Irreverent and fallacious names for some of Kabul's main streets appear to have made their way into Apple's Maps app, leading some iOS users to find roads such as "Bad Monkey" and "Hillbilly Hameed" when navigating the Afghan capital.
Google's newly released standalone Google Maps app for iOS users brings new features and a familiar look along with new technology previously only available on the company's own Android platform, providing iOS users with a more credible alternative to Apple's own new iOS 6 Maps app than Google's existing web app.
Just hours after reports surfaced that Google would be releasing a standalone iOS app powered by its expansive mapping service, the official Google Maps app made its way to the App Store and is available for download now.
A report from All Things D claims that the much anticipated Google Maps dedicated iOS app will be released sometime Wednesday night which, if true, would bring the internet search giant's mapping service back to Apple devices for the first time since it was deprecated in iOS 6.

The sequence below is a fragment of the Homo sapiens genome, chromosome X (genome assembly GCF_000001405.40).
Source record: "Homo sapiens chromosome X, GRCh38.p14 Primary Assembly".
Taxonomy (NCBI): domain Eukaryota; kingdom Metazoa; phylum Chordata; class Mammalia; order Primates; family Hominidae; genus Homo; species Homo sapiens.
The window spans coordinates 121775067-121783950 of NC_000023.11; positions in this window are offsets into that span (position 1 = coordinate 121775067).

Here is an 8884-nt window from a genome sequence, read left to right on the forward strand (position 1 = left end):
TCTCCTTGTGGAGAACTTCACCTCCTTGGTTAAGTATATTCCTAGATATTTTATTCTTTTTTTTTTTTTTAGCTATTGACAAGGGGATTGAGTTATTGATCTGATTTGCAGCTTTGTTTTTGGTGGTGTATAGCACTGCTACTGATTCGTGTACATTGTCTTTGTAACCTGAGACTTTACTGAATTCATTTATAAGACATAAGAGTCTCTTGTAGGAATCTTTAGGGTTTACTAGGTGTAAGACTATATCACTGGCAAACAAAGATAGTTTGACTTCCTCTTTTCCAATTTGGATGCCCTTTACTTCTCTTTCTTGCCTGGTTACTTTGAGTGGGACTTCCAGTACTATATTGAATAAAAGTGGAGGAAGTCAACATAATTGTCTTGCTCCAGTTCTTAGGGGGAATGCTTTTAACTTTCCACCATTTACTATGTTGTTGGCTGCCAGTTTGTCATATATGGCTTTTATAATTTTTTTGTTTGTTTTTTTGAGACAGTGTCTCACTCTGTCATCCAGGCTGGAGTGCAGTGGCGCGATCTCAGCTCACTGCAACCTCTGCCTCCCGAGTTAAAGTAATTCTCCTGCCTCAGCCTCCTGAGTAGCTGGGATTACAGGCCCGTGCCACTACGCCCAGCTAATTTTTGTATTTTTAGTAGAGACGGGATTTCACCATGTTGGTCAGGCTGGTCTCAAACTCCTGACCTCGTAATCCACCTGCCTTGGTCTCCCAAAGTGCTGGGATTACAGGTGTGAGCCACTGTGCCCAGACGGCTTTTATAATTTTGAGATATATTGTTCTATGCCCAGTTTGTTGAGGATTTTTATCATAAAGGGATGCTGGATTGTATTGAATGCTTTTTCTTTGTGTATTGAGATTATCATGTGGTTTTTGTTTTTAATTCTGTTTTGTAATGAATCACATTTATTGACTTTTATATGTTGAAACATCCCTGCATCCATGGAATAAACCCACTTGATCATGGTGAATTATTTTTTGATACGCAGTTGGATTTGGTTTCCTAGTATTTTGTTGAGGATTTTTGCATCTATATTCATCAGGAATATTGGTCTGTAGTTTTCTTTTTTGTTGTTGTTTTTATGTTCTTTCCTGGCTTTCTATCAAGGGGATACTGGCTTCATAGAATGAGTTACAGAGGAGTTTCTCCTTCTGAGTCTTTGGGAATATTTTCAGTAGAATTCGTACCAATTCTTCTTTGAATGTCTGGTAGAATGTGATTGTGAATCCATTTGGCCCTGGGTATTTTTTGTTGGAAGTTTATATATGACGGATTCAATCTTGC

Police in Victoria, Australia issued a warning to motorists on Monday, saying directions from Apple's new iOS 6 Maps app has recently caused a number of travelers to become stranded in a remote national park.
Over the past two years, pundits have focused on living room TVs as the most likely new market for Apple to expand into, but evidence suggests that the company's next big step for iOS is more likely to involve the automotive market.
The second feature of Apple's new Maps is perhaps its weakest: transit information. This represents a significant change over how the previous iOS 5 Maps work, and is essentially dependent upon the availability of third party routing apps for the region you are in; these range from very good to nothing at all.
A set of images released on Sunday reveal what is claimed to be Google's anticipated Google Maps app for iOS, suggesting the internet search giant is well into the process of developing standalone software after Apple ditched its mapping services with iOS 6.
A third-party mapping app called ClassicMap, which looked remarkably similar to Apple's defunct Google Maps-powered Maps app, was pulled from the iOS App Store on Thursday after only two days of availability.
Microsoft announced in a German court today that it would be expanding its patent infringement case against Motorola to include Google, specifically targeting the search giant's maps service for Android.